However, this is not one of my normal self-pitying rants, as I am pleased to announce that I have just been awarded a degree of recognition by being listed as one of the Top 50 Over 50s Bloggers in the latest issue of Saga Magazine. I share this honour with the likes of Ricky Gervais, Jon Snow, and Samuel Pepys (Good gracious, are you really over 50 Sam?). Can I just say thank you to the kind people at Saga Magazine for listing me and ask whether it would be possible for them to send me a little trophy for my desk-top. Nothing elaborate. A little plastic thing would do. I will even pay for it myself, get it made and send it to them, so they can send it back to me. But with my luck they will probably send it to Samuel Pepys.

Wednesday, August 28, 2013

The Lost Pubs Of Brighouse : 4. The Albion Inn

THE LOST PUBS OF BRIGHOUSE
At one time or another there have been over 100 pubs, inns, beerhouses and taverns in the streets around Brighouse and Rastrick. Today, only a handful are left. Before time is called on too many more, I decided to go on a historical pub-crawl in search of the lost pubs of Brighouse.

No 4. The Albion Inn, Lane Head, Brighouse


We often think of our towns and villages growing organically, like some garden bloom, starting with a bud and then slowly expanding around the edges to become the finely crafted communities that we know today. But it didn't happen like that, it never does. Towns grow in fits and starts, first this way and then that. They consume the surrounding fields and meadows, spurred on by bridges, roads and industry. A visitor to the Brighouse area at the start of the nineteenth century would have found a one sided town, weighted towards the ancient parish of Rastrick to the south of the river and as sparsely populated as a Lancastrian nunnery to the north of the River. And then came the Turnpike Trusts, tarmacadam tendrils linking Brighouse to Huddersfield, Bradford, Halifax and Keighley and opening up the way to the development of the north of the town.

The Brighouse to Denholmegate Turnpike was opened in 1826, climbing out of the centre of the town, through Lane Head to Hove Edge, Hipperholme and beyond. And where roads went, houses soon followed. And where there were houses, there were pubs. The Albion Inn was built at the junction of Halifax Road and Waterloo Road in 1853, directly opposite the old Toll House. The area was on the up, a trend accelerated by the installation of new-fangled gas street lighting in 1861 and by the abolition of toll charges on the Turnpike in the following year. The expanding grid of terraced streets brought a boom in trade for the Albion and the many other pubs and beerhouses which were also established in this part of North Brighouse.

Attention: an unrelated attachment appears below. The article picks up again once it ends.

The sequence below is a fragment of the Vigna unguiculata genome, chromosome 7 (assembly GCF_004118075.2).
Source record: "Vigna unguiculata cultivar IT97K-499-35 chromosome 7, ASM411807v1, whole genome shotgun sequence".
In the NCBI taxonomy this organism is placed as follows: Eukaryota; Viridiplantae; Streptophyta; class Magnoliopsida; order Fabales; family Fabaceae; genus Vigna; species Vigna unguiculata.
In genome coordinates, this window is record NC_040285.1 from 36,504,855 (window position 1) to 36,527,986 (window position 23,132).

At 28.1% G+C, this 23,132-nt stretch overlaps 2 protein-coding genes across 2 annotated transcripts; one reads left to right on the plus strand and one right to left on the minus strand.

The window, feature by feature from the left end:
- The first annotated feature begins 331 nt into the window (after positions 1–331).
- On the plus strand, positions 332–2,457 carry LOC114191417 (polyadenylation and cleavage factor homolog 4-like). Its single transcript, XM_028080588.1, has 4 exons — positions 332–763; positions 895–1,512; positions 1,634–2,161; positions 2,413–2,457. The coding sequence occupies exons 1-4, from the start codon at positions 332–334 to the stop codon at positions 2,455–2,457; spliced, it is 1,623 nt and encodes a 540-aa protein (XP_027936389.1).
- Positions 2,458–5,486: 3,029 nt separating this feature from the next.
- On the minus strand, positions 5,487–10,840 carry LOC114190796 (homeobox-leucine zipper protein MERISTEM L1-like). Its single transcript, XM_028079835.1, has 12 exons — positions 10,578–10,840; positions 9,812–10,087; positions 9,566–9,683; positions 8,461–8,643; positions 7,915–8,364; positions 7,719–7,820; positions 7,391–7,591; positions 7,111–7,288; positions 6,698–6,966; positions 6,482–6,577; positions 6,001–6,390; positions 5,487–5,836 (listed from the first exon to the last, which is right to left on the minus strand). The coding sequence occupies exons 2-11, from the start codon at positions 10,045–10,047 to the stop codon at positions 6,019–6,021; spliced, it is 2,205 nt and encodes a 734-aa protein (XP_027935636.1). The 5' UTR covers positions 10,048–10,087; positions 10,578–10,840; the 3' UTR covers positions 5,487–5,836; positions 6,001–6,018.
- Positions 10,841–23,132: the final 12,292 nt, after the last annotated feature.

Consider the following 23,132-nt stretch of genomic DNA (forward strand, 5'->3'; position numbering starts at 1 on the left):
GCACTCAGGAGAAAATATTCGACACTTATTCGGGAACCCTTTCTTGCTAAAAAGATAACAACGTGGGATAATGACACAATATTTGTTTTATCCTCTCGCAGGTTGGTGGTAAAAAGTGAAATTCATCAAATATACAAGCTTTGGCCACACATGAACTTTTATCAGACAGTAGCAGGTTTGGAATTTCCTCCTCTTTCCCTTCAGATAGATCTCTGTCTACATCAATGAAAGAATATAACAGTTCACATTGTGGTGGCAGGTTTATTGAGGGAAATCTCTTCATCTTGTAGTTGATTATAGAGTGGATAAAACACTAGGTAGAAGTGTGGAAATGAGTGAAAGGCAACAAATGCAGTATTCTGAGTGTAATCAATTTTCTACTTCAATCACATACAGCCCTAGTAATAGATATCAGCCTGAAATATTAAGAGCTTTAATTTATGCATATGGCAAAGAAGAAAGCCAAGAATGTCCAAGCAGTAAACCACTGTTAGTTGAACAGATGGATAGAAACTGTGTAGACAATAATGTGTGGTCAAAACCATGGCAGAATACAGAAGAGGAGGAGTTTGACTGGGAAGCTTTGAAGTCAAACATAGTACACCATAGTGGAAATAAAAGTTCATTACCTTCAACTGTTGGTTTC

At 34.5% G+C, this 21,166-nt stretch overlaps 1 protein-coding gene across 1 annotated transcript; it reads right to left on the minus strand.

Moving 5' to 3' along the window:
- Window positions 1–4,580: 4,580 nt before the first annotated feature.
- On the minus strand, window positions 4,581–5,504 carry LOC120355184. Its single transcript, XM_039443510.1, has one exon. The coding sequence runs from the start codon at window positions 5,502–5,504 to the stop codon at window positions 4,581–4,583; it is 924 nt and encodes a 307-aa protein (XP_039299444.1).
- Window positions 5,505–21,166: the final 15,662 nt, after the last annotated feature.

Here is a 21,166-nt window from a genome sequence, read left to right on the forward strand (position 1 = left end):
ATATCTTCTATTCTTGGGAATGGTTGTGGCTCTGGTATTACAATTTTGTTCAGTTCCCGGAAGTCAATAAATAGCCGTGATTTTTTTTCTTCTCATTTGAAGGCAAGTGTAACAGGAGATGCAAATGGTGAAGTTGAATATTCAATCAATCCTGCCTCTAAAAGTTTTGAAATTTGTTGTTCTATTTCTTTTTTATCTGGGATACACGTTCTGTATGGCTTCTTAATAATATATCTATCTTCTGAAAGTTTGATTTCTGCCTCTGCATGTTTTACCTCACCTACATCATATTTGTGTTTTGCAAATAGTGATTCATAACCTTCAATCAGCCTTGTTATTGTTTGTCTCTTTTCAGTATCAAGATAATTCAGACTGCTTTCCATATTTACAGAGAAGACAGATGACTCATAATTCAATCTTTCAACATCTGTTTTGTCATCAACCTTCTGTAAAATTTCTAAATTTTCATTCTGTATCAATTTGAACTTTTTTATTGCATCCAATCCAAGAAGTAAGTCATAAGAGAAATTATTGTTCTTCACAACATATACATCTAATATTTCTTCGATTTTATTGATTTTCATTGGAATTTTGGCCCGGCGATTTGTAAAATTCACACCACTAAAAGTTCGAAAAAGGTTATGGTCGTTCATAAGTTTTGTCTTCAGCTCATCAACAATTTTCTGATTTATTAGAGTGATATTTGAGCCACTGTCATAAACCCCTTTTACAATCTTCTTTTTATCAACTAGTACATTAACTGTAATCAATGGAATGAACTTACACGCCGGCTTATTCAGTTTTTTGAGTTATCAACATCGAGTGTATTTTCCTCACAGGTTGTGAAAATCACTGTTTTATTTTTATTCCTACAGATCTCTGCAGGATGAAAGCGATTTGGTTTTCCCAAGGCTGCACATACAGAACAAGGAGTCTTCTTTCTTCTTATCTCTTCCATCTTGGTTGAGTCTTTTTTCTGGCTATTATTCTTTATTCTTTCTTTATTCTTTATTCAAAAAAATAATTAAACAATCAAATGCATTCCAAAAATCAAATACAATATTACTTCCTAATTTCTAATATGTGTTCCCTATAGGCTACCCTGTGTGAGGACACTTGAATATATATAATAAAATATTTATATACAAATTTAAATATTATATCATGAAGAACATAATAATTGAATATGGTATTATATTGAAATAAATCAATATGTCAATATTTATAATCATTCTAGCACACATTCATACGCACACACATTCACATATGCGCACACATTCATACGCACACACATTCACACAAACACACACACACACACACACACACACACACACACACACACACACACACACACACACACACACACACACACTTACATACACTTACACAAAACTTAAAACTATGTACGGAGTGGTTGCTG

Over the years, the Albion saw its fair share of local life. Like many local pubs, it was often used as a venue for inquests, and many an unfortunate resident has had their final hours investigated by the visiting coroner in its upstairs lounge. In 1876 it was the landlady of the Inn itself, Elizabeth Shackleton, who nearly met an unfortunate end when she was assaulted by one of her clients, one Frederick Rayner, who was fined £5 plus costs for the assault and a further £5 for refusing to leave the pub when requested.

In the twentieth century its' publicans included Albert "Alty" Farrar, a professional sportsman of some repute. He not only played first class cricket for Yorkshire but he also turned out for the Rochdale Hornets Rugby League team : a sporting success story in charge of a pub that was equally successful. And so the pub moved forward into the twenty-first century, no doubt believing that it was as fixed a part of the local scene as the road that still made its way up the hill and towards romantic places such as Shelf, Queensbury and Denholme. But the change in habits, in tastes, in culture, all meant that by 2007, success was no longer been measured in the volume of pints pulled or bottles uncorked. The pub closed down and reopened as a Chinese Restaurant. Appropriately named, "Success".